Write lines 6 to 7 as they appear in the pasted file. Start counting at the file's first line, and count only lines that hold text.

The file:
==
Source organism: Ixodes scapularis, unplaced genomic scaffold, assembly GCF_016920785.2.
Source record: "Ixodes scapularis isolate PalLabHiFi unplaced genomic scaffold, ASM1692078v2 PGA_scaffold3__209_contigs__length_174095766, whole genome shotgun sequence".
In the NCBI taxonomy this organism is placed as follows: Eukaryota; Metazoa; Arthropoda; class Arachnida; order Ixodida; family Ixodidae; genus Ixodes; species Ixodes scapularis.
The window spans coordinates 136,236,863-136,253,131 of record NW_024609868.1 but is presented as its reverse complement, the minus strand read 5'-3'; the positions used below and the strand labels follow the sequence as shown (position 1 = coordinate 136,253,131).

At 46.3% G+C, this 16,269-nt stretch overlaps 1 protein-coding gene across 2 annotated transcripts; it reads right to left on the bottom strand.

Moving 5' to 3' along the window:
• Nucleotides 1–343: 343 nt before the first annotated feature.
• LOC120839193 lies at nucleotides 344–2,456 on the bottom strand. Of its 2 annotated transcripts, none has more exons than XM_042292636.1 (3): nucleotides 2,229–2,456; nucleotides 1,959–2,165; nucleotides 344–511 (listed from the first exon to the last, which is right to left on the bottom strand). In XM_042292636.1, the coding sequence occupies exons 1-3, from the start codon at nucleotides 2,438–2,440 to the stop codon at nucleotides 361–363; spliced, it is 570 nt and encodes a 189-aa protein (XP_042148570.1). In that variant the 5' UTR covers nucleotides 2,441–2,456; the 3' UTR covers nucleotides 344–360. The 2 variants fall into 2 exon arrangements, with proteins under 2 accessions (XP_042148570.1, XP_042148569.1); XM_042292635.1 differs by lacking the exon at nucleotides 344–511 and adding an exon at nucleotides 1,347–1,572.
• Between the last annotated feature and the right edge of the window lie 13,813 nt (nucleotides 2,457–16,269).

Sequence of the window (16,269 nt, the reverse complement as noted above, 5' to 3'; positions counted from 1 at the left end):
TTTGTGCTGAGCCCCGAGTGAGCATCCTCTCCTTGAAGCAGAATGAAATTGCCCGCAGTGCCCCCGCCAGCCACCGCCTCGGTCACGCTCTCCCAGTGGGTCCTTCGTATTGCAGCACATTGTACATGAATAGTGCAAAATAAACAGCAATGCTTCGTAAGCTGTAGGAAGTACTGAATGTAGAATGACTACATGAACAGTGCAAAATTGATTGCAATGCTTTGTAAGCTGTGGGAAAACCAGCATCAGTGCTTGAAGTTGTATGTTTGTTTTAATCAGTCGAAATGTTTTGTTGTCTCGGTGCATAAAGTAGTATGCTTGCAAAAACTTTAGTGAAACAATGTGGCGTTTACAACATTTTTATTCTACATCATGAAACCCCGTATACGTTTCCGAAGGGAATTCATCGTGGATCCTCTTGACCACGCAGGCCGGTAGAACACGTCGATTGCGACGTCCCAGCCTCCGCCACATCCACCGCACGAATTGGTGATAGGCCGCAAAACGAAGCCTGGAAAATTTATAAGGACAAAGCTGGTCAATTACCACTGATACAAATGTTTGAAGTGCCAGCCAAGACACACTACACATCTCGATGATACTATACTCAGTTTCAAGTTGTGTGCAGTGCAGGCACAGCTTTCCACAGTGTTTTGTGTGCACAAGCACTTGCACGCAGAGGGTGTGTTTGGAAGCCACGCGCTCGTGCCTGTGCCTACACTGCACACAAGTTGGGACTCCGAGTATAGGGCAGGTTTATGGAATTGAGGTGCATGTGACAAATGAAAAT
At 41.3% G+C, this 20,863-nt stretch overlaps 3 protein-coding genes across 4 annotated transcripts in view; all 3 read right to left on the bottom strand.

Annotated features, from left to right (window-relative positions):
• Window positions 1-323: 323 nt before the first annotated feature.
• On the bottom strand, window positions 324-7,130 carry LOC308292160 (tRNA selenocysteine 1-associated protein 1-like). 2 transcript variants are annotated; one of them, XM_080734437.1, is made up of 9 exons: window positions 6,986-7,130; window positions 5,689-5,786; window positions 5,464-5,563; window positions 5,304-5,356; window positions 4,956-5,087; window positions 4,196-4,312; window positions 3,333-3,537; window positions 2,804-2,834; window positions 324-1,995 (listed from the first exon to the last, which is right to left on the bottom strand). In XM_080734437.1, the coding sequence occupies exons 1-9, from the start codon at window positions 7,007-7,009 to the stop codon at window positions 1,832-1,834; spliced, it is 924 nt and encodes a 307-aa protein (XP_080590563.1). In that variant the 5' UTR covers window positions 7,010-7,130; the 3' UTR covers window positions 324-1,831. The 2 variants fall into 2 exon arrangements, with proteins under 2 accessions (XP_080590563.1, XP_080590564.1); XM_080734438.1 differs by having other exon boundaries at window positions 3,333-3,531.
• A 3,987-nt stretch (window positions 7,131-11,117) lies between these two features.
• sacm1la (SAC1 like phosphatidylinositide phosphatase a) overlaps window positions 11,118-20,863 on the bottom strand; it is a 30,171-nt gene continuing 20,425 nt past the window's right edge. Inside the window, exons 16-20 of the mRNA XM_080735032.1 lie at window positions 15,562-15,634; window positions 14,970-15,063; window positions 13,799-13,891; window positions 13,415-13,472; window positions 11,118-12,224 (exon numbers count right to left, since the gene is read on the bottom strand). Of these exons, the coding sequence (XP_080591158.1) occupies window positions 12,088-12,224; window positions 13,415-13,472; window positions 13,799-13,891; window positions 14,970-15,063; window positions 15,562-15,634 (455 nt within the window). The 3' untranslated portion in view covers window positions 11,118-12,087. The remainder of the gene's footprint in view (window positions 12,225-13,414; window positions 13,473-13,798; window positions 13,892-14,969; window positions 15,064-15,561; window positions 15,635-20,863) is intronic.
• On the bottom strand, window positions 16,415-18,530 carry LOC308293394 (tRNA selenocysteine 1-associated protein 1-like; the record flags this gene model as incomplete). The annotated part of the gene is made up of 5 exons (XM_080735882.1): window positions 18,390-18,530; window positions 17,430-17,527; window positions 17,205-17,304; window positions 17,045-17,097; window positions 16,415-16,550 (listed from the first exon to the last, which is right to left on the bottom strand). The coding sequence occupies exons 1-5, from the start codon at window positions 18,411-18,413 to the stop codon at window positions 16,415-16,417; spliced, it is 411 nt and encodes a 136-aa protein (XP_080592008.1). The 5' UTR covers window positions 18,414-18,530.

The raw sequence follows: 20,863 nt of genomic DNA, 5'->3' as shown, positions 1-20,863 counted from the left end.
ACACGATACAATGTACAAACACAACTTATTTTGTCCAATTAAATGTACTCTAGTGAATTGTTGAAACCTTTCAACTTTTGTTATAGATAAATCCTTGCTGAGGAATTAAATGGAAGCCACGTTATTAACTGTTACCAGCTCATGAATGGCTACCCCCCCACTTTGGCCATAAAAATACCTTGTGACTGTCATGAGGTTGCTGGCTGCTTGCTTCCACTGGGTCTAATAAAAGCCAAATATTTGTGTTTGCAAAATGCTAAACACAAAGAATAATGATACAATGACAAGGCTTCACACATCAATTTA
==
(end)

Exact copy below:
Moving 5' to 3' along the window:
• Nucleotides 1–343: 343 nt before the first annotated feature.